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Microscope Monday: Massachusetts’ new drone privacy bill

A microscope, steampunk style.
A microscope, steampunk style.

Since our earlier analysis of the repellent new bill expanding electronic wiretapping was well-received, we’re starting an official series analyzing proposed Massachusetts legislation, called “Microscope Monday”.

In honor of the efforts to organize a new drone privacy group here in Massachusetts, this week’s bill is S. 1664 (Hedlund) / H. 1357 (Garry), “An act to regulate the use of unmanned aerial vehicles”.

State Senator Robert Hedlund is introducing this legislation in the Massachusetts Senate. Hedlund is a Republican and is the Assistant Minority Leader. His district covers Cohasset, Duxbury, Hingham, Hull, Marshfield, Norwell, Scituate and Weymouth. State Representative Colleen Garry is introducing the legislation in the Massachusetts House of Representatives. She is a Democrat, and her district covers Dracut and Tyngsborough.

This is not a long bill, but it’s a good one, and we at Digital Fourth commend the sponsors for introducing it. It’s currently in the Committee on the Judiciary (House) and the Committee on Transportation (Senate).

Continue reading “Microscope Monday: Massachusetts’ new drone privacy bill”

That Didn’t Take Long: Fugitive Accused Cop-Killer Christopher Dorner Accused of “Domestic Terrorism”, Will Become First US Citizen on US Soil Targeted By Drones

If you needed any further evidence that it’s unwise to permit electronic surveillance to catch “terrorists”, USA Today has just provided it:

Dorner has been accused by police of the shooting deaths of three people, one of them a police officer and another the daughter of a former officer. […LAPD Police Chief Charlie] Beck said. “This is an act, and make no mistake about it, of domestic terrorism. This is a man who has targeted those who we entrust to protect the public. His actions cannot go unanswered.”

Dorner certainly seems to be guilty of multiple murders, and to have a beef with the LAPD over racist practices he witnessed as a serving police officer. But it seems that the chief of the nation’s second-largest police force has no goddamn clue what terrorism is.

Continue reading “That Didn’t Take Long: Fugitive Accused Cop-Killer Christopher Dorner Accused of “Domestic Terrorism”, Will Become First US Citizen on US Soil Targeted By Drones”

By 2020, There Will Be Eyes On Everyone: Implications of Universal, Mass, Peer-to-Peer Surveillance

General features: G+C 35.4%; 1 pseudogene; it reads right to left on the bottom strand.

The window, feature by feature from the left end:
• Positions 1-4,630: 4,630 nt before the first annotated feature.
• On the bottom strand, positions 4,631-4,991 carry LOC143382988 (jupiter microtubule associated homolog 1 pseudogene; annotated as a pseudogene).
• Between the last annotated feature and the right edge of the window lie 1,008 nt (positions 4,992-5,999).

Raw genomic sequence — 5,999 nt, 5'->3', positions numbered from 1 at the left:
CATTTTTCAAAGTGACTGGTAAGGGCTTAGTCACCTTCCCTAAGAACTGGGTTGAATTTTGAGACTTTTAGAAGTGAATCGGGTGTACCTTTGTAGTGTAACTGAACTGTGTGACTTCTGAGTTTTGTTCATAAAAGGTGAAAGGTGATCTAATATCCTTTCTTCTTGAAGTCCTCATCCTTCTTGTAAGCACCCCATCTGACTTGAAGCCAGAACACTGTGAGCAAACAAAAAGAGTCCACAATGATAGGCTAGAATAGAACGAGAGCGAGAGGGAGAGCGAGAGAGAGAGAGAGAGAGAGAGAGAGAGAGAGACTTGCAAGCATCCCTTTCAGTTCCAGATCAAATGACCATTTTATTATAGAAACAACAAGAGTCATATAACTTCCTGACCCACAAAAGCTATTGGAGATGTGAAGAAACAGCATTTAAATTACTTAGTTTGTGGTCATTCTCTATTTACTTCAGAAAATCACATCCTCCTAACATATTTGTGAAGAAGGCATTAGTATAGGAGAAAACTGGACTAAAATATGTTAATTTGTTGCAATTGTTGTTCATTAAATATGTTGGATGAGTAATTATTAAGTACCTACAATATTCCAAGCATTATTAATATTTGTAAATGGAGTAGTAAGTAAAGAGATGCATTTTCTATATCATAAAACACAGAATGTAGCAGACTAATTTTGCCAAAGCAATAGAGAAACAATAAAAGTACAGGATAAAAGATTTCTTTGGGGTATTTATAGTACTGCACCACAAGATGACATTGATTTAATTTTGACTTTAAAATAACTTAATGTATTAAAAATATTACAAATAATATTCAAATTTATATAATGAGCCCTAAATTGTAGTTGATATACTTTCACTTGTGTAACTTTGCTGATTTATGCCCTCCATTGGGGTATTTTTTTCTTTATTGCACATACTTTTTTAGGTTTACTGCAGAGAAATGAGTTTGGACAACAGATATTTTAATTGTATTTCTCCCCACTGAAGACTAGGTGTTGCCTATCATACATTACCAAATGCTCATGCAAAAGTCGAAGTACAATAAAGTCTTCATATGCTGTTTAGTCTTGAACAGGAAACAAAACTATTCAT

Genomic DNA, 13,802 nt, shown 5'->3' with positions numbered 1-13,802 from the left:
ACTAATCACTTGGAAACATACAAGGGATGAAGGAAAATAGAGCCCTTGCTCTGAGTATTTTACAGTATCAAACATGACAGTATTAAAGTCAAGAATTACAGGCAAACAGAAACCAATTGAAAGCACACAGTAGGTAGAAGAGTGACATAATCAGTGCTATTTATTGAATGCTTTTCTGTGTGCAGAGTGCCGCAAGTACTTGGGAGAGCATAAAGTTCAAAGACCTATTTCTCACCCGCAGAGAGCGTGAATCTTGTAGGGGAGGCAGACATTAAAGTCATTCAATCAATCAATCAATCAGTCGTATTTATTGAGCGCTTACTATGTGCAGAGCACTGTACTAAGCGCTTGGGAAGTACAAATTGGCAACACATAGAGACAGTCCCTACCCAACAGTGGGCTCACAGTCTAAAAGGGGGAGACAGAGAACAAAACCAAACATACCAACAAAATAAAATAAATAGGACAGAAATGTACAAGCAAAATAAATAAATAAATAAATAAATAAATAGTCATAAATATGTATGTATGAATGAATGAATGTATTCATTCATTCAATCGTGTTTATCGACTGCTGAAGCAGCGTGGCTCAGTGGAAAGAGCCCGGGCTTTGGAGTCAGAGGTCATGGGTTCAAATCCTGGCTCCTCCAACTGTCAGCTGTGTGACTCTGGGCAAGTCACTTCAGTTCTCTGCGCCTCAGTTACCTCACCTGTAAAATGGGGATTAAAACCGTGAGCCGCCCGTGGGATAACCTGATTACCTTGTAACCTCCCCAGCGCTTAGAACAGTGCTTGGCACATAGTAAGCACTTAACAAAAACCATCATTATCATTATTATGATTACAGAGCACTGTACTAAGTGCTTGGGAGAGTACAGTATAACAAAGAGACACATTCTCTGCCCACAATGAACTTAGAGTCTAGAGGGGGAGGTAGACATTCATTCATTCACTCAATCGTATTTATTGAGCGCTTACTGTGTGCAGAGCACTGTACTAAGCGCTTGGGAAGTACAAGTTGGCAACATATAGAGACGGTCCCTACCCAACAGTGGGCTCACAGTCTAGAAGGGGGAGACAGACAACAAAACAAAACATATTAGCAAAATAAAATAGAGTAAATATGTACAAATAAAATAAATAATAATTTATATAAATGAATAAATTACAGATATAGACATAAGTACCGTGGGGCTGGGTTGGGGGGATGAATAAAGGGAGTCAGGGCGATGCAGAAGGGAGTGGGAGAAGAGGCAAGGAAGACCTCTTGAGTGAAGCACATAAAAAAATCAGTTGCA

We’re used to the fact that data storage technologies, once so sensationally expensive, are becoming drastically cheaper. What we don’t yet clearly realize is what that will mean for our everyday lives. Within ten years, it will be reasonably cheap to track every moment of your life. The technology already exists. You could each have a hovering Eye over your right shoulder, keeping an archive of all of your conversations and experiences. If you have an argument with your spouse in 2020, and disagree about something he said, you could simply ask the Eye to track back to that conversation and prove you right. Or wrong.

I sense an impending rise in divorce.

Drones are, as of January 2012, legal in US airspace, and are publicly available for sale. They will only get smaller, more powerful and more ubiquitous.

Continue reading “By 2020, There Will Be Eyes On Everyone: Implications of Universal, Mass, Peer-to-Peer Surveillance”

Free Essam Attia, Political Artist

Hey, kids! Worried about law enforcement using drones for surveillance? Well, maybe you oughta just shut your goddamn piehole on that, because here in the New America, complaining about that shit can get you arrested.

That’s right. In the home of the First Amendment (my third favorite Amendment, after the Fourth (obvs) and the Ninth (link provided)), if the NYPD doesn’t like you challenging their use of drones by, say, putting up satirical posters on a few phone booths in downtown Manhattan, they’ll throw the book atcha.

essam-attia-drone-poster

After a no doubt thorough tossing of his apartment, Maine-born artist and former military geospatial analyst Essam Attia has been charged with “56 counts of criminal possession of a forged instrument, grand larceny, possession of stolen property and weapons possession after allegedly having an unloaded .22-caliber revolver under his bed“.

I’m just guessing here, but “forged instrument” presumably means “satirical posters using the NYPD logo for First-Amendment-protected political speech”. The most serious charge, for possession without a license of a small-caliber unloaded handgun, wouldn’t even be a crime in most jurisdictions; Attia claims that the gun is an antique, which under New York state law would not require a permit.

Let’s sum up. The NYPD, in the course of an investigation into an extremely minor crime (described as “kiosk vandalism”, though the kiosks were not in fact damaged), go through every inch of the suspect’s apartment, and find material that under current laws can be used to support over fifty criminal charges. There’s no word from the NYPD or any press source about what the alleged stolen property is. If Attia is correct that the gun is an antique, there’s no basis for the charge. And yet they are still able to launch in, lock him up, and submit him to all the terror and trouble of the criminal justice system, because he embarrassed them in public. They have loaded him up with charges purely to serve as a deterrent to others thinking about criticizing the NYPD – and this is even before the NYPD has any actual drones out in the field.

cartman-autorita

Maybe this is just the NYPD’s artistic response to Attia’s artistic critique. And maybe they should just drop the charges, already. Jeez, people.

UPDATE: My own Congressman, Ed Markey, has just introduced the Drone Aircraft Privacy and Transparency Act. It’s surely a good idea; but note that even one of the House’s most liberal members can offer up only that law enforcement agencies should be careful about their use of drones, not that we should stop or reverse the process of approving the use of drones for domestic law enforcement purposes.